• Necrotizing fasciitis was defined when the infection involved the superficial fascia, the subcutaneous tissue planes and underlying muscles [2].
  • Co-morbidities were defined as the presence of one or more of the following conditions: chronic obstructive pulmonary disease, diabetes mellitus, chronic heart disease, chronic kidney disease (eGFR < 60 mL/min), chronic liver disease and cerebrovascular disease.
  • Neutropenia was defined as an absolute neutrophil count ≤500 cells/μL.
  • Bloodstream infection (BSI) was classified as nosocomial-acquired, healthcare-related, or community-acquired in accordance with previously reported criteria [15].
  • Previous corticosteroid treatment was defined as the administration of 20 mg of prednisone, or equivalent dosing, for at least four weeks within the last 30 days from BSI onset.
  • Septic shock was defined as a systolic blood pressure <90 mmHg that was unresponsive to fluid treatment and that required vasoactive drug therapy.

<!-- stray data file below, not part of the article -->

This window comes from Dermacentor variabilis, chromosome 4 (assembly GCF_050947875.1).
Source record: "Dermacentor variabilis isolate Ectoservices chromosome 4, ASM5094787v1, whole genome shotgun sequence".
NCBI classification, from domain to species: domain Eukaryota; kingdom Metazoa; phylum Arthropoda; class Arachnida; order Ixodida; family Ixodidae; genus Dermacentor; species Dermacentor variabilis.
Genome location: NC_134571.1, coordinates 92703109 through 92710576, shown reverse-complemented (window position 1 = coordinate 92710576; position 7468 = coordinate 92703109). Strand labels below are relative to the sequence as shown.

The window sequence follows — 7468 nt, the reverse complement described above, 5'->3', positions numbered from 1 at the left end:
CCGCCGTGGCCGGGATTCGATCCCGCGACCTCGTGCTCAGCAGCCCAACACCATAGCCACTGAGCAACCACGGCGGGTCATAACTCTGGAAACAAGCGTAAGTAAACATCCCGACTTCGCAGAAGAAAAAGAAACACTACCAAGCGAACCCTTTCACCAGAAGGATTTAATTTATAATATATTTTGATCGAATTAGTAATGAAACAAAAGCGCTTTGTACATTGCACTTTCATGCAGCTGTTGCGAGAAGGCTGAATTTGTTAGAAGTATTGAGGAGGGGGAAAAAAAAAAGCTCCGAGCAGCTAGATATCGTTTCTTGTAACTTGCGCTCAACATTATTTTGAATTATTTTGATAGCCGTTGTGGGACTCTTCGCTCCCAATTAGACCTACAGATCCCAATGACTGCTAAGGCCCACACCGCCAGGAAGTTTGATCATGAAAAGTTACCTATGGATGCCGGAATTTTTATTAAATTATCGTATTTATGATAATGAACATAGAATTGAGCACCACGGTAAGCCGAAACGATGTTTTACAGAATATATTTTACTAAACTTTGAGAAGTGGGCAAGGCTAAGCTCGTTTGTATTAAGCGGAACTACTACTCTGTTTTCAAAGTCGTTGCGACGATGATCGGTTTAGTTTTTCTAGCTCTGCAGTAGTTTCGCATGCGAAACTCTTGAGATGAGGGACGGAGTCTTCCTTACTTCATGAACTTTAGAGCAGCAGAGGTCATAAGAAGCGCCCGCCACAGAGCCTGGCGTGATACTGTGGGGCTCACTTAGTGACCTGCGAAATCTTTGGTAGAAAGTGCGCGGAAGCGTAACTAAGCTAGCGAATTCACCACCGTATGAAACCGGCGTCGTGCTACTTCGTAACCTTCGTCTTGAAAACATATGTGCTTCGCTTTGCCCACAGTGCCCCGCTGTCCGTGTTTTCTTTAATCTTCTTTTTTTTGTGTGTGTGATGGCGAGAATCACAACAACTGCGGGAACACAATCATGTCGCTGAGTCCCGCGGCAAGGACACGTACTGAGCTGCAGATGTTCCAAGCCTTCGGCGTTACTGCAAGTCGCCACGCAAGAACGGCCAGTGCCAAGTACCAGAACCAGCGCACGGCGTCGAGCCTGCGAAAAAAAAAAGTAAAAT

• GNB were considered multidrug-resistant (MDR) if any of the following were present: (1) extended-spectrum β-lactamase (ESBL)-producing Enterobacterales, (2) AmpC cephalosporinase hyperproducing Enterobacterales, (3) carbapenem-resistant Enterobacterales, (4) MDR strains of Pseudomonas aeruginosa and Acinetobacter baumannii, and (5) microorganisms with intrinsic resistance mechanisms (e.g., Stenotrophomonas maltophilia).
  • MDR strains were defined based on previously described criteria [16].
  • MDR Gram-positive organisms included methicillin-resistant Staphylococcus aureus (MRSA) and ampicillin-resistant Enterococcus faecium.
  • Initial empirical antibiotic therapy was considered inadequate if the treatment regimen did not include at least one antibiotic active in vitro against the infecting microorganism.